In the previous post I am directed to this:
The Right to Be Lazy is an essay by Cuban-born French revolutionary Marxist Paul Lafargue, written from his prison cell in 1883. It polemicizes heavily against contemporary liberal, conservative and even socialist ideas of work. Lafargues criticizes these ideas from a Marxist perspective as dogmatic and ultimately false by portraying the degeneration and enslavement of human existence when being subsumed under the primacy of the “right to work”, and argues that laziness, combined with human creativity, is an important source of human progress.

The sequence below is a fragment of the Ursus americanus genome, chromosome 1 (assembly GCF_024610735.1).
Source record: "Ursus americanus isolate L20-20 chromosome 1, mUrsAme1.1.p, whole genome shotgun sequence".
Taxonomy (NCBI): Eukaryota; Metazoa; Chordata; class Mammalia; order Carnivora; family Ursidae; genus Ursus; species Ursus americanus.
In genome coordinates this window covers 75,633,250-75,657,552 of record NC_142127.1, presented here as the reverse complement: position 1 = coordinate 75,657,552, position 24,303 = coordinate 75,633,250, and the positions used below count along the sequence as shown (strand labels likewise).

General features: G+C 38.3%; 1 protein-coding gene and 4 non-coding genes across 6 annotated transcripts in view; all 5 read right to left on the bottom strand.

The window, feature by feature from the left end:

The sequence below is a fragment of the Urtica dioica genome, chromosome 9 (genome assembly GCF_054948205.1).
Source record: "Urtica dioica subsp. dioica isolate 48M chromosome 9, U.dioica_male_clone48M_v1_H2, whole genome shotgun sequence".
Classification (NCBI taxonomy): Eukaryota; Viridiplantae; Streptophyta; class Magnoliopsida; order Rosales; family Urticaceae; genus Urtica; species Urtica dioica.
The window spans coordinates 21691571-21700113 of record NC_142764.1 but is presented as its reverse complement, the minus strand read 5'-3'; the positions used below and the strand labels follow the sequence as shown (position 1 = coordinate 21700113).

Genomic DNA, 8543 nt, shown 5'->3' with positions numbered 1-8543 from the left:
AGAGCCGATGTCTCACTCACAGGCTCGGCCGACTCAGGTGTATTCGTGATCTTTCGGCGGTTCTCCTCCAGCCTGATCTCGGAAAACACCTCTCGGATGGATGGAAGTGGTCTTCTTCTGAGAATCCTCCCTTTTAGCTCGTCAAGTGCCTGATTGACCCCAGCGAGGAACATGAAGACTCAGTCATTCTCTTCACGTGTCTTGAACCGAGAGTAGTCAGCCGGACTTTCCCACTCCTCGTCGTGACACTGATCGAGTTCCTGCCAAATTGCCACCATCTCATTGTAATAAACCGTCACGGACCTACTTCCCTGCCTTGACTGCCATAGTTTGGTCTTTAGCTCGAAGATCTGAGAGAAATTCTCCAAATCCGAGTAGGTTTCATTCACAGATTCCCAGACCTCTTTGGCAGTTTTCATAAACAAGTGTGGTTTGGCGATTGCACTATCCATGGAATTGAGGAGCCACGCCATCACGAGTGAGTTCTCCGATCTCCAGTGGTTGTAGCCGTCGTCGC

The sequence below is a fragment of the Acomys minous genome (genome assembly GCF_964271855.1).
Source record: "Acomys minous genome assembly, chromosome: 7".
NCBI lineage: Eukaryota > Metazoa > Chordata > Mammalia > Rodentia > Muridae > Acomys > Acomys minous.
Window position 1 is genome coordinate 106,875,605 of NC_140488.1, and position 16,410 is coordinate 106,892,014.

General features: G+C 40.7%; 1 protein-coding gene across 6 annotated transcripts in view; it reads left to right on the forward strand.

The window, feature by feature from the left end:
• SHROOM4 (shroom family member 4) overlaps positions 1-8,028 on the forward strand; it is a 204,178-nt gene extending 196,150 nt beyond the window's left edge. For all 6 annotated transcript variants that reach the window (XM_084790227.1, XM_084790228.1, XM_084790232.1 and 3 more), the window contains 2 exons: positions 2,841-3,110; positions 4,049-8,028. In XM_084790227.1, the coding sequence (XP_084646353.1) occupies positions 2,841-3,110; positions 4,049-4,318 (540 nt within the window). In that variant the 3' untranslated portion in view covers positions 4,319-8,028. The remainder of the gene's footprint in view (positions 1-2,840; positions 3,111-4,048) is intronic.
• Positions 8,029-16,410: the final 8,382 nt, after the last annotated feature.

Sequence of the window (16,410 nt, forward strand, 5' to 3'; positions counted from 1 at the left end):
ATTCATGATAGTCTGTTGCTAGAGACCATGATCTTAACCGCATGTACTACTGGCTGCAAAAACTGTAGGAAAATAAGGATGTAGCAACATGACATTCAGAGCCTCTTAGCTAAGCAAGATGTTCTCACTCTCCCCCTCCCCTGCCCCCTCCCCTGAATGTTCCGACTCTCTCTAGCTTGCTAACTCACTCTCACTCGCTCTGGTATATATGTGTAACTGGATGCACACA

That last is perhaps the only piece of Marxist analysis of anything at all I’ve seen that immediately makes sense.
For of course laziness, combined with greed, is indeed what has driven a great deal of human progress. Desiring a steak without having to chase down an aurochs led to the breeding of cows.
But quite why anyone thinks this is a radical departure from anything at all in terms of economic theory I’m not sure. It’s entirely mainstream to claim that people maximise utility….satisfy their greed at the least effort.